With the FOMC announcement just one day away, the market consensus is that we’re getting Operation Twist. The key question remaining is the size and composition of the twist.
Economists at Goldman Sachs said in a note late Monday that they expect the Fed, in increasing the average maturity of its bond holdings to stimulate the economy, to purchase a net $300-$400 billion in 10-year equivalent debt — i.e., taking on the same amount of duration risk as $300-$400 billion of the current 10-year Treasury note.
The Fed owns $266 billion in Treasury notes and bonds that mature before the end of June 2013 — over the period during which it has signaled to keep rates exceptionally low — and another $232 billion that mature over the following year, Goldman notes.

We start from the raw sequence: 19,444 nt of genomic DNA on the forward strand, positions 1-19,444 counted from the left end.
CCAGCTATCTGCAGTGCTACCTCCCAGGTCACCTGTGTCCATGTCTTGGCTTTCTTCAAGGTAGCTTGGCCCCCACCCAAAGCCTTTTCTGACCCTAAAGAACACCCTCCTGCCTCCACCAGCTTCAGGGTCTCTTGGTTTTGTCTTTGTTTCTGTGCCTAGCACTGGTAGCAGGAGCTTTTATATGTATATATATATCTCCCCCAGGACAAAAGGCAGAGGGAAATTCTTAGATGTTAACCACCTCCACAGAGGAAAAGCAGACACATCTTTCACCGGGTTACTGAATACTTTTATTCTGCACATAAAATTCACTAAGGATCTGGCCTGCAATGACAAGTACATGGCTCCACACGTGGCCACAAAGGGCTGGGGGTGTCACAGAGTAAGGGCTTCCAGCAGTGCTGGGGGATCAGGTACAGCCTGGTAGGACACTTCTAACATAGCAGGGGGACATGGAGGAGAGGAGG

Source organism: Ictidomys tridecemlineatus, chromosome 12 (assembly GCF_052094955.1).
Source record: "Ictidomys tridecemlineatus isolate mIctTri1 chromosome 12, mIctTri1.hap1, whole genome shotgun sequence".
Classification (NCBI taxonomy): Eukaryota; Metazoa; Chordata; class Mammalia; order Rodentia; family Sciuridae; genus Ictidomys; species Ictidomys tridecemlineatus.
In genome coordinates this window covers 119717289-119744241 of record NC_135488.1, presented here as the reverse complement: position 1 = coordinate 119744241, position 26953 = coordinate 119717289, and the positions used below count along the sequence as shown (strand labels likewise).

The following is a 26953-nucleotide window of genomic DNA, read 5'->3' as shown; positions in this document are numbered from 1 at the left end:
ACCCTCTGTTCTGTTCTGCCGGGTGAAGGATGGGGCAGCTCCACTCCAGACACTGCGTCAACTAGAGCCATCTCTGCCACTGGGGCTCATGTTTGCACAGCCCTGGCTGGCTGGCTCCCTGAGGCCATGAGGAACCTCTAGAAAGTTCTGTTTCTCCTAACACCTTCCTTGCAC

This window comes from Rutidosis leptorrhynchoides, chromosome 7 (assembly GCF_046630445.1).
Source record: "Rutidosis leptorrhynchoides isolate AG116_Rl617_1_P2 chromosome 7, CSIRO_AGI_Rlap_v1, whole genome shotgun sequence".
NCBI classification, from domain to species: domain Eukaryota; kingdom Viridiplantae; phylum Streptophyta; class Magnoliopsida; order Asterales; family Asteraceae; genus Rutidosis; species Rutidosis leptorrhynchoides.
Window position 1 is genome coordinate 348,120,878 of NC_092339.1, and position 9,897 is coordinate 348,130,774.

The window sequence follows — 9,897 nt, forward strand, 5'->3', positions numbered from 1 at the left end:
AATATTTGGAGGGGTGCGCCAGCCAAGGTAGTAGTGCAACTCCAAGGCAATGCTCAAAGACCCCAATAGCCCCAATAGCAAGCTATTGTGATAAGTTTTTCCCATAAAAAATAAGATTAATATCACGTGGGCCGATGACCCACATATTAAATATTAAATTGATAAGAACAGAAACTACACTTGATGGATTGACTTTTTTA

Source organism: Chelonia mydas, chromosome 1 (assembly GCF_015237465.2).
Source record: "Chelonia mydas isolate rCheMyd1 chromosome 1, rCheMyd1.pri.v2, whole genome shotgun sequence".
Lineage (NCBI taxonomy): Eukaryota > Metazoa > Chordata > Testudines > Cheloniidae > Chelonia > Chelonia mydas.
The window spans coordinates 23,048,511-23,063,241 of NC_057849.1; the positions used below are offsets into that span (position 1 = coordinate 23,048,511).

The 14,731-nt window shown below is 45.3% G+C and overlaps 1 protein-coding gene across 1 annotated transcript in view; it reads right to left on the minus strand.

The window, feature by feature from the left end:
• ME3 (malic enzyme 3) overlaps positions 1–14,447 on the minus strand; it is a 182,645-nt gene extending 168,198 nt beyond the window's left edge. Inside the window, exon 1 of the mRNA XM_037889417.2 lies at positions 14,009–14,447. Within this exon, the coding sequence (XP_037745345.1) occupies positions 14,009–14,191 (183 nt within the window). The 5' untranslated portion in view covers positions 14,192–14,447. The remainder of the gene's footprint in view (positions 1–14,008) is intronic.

“We expect the Fed to sell some portion of these holdings — perhaps $300 billion or so — and purchase securities with 7 to 30 years remaining maturity,” Goldman economists say. Goldman also thinks the Fed will cut the interest it pays banks on excess reserves — though it adds this is “a much closer call.”
Source: The Wall Street Journal